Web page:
“It’s a nice group of linemen,” Larson said.
Larson was also complimentary of the receivers and how hard they’ve been working. Clayton Rose is slated at the starter at tight end, but is dealing with a broken hand. Garret Hecht will step in, with Dylan Sayers and Cole Erickson also available. Preston Kern leads the wide receivers, with Austin Simma, Nick Bushinger and Melvin Ortiz getting consideration.
Most of those players will also be seeing playing time on defense. Larson said the Spartans are like most teams, without considerable depth this season.
The strength of the Spartan defense starts up the middle, with Shelley at noseguard and Peterson at middle linebacker.
In the scrimmage, Shelley caused several bad snaps because of the force he used in driving into the center. At 318 pounds, he’s big, powerful and quick.
The coaches like the depth they have at noseguard, with Wall, Thurber and Wittstock all expected to get snaps.
The coaches moved Peterson to middle linebacker following the Menomonie game last year. The coaches think he’ll be one of the best inside linebackers in the area this season.
“I tell you, he’s a tackling machine,” said Somerset defensive coordinator Bob Seibel. “The experience he brings with him really shows. He’s our fastest kid, one of our strongest kids, one of our smartest kids and he’s a tough nut. He’s a football player.”
Injuries have already affected the team’s plans at the flex positions. Young and Hayden Kelly will get the starts there. Rose and Getschel were also in the rotation, but both are sidelined by injuries. Some of the noseguards will see time here until everyone is healthy.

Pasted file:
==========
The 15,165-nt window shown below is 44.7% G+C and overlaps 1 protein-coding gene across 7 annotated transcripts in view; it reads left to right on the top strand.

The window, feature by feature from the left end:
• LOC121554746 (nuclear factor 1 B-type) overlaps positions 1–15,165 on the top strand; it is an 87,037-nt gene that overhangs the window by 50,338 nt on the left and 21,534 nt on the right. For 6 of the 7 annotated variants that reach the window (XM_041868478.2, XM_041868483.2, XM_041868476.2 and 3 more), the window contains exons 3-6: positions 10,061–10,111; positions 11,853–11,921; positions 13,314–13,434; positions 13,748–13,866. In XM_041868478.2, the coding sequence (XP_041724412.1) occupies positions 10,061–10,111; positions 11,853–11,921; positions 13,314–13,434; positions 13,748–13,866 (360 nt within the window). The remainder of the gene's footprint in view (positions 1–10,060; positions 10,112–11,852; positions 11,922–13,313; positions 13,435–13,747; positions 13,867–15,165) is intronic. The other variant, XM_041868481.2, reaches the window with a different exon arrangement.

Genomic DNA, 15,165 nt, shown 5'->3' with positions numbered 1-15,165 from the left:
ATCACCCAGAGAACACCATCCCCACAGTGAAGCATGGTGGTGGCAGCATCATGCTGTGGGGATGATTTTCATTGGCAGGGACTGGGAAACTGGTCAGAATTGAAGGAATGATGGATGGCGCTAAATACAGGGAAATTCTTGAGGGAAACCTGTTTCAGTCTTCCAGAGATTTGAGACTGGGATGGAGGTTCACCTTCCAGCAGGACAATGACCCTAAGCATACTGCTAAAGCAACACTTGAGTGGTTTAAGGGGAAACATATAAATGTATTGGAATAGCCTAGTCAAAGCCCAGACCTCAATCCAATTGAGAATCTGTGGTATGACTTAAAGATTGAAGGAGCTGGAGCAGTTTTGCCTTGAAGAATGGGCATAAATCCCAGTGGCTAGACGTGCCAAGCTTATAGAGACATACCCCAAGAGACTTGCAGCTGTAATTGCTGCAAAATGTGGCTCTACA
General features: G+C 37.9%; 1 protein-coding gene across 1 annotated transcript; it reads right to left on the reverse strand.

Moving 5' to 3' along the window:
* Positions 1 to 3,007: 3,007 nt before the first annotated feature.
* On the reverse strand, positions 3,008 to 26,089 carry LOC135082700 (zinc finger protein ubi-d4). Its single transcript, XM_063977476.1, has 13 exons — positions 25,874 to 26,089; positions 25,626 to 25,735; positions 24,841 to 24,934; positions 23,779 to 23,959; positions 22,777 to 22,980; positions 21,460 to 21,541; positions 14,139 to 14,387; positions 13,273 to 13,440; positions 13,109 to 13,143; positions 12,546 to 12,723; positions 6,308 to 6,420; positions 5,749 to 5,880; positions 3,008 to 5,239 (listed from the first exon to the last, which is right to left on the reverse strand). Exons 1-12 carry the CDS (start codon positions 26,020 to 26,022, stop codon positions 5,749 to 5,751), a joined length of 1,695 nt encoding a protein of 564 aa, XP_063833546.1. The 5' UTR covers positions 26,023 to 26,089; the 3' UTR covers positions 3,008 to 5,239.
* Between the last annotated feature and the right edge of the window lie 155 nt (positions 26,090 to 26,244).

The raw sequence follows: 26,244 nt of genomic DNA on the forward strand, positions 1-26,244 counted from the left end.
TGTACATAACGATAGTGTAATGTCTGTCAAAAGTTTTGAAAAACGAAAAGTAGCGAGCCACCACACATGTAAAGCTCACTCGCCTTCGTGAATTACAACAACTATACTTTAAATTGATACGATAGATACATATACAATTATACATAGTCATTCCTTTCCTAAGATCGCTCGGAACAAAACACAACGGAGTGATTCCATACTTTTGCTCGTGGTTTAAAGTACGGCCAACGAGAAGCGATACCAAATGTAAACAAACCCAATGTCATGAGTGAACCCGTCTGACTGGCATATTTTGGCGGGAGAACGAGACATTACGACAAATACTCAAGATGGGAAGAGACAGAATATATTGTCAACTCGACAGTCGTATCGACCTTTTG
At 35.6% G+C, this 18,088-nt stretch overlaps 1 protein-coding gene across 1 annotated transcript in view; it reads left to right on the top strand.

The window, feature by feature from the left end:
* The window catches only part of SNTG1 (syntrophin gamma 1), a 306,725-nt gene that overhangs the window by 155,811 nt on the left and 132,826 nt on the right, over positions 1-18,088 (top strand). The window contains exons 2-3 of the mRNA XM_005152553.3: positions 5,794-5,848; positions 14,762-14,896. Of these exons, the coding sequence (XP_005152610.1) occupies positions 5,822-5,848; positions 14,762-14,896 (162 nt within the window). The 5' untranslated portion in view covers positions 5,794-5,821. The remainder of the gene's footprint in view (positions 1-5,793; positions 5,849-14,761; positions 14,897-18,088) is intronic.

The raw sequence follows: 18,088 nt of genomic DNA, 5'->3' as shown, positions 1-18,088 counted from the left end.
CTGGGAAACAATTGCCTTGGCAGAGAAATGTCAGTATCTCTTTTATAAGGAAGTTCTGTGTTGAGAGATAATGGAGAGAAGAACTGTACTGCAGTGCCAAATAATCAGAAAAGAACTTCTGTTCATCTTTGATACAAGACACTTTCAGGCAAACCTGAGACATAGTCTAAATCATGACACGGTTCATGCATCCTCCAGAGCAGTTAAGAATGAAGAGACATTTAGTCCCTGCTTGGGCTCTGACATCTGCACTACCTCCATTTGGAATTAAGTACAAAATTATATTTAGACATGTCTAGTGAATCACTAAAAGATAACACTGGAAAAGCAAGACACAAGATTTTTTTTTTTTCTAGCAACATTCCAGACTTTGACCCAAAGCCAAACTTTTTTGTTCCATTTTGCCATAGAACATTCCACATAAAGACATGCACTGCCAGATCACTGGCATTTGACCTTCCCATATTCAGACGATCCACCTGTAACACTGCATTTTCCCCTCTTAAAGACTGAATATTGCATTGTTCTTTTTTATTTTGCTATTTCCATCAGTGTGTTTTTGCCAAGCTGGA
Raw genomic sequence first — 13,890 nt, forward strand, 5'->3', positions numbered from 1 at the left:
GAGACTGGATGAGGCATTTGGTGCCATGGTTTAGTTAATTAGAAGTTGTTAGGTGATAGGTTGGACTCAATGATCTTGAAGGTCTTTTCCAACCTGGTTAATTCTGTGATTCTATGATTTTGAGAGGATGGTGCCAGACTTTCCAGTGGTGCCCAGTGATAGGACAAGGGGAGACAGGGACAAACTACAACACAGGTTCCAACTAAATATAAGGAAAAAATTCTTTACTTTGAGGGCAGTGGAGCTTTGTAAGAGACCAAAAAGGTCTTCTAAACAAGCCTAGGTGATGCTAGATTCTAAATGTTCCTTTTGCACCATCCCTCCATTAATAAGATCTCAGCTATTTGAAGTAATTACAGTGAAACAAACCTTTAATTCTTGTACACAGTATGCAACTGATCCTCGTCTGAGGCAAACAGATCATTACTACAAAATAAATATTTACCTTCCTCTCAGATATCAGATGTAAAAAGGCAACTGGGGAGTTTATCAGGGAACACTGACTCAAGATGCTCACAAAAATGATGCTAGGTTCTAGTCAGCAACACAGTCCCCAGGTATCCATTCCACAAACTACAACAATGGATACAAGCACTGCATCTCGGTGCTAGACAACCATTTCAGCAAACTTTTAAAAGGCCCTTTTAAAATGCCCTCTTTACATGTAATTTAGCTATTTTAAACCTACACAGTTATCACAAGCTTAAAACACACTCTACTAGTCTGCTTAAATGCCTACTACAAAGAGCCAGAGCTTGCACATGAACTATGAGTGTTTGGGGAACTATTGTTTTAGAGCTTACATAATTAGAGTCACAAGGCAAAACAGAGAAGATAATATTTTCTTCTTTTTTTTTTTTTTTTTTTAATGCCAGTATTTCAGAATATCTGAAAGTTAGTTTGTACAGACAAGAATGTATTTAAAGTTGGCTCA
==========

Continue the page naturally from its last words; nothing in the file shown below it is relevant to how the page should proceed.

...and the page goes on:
The defensive end positions will be held by Berry and Northey, with Lepper expected to see time at both sides.
Seibel said the success of the defense hinges on the work of the defensive front and he’s optimisticwith what he’s seen so far.
“In order for us to stop the run, those five have to control their gaps,” Seibel said.
Joining Peterson at linebacker will be Hecht, who will handle the rover role, with Grahovac also in the plans.
In the secondary, Justin Rivard will be the boundary corner, backed by Francisco Gomez, Preston Anez and AJ Chladek. The field corner will be handled by Kern, with Roy Hale and David Ortega in reserve.
Baillargeon will start at strong safety, with Austin Simma and Nick Bushinger as backups. Vetterkind and Piletich are competing for the free safety position with Ryan Kelly also in the mix.
The wild card on the defense is Zach Schmidt, who is coming back from surgery to both legs.
“He’ll be number two all across the board, until he wins one of them,” Seibel said, with the plan to ease Schmitt back into the lineup as a super sub early in the season.
Larson said Osceola is the favorite to win the Middle Border Conference title again this season. The Chieftains will be Somerset’s opening MBC opponent on Sept. 1. Larson ranked Baldwin-Woodville and New Richmond as other teams that should be in the battle for the MBC title.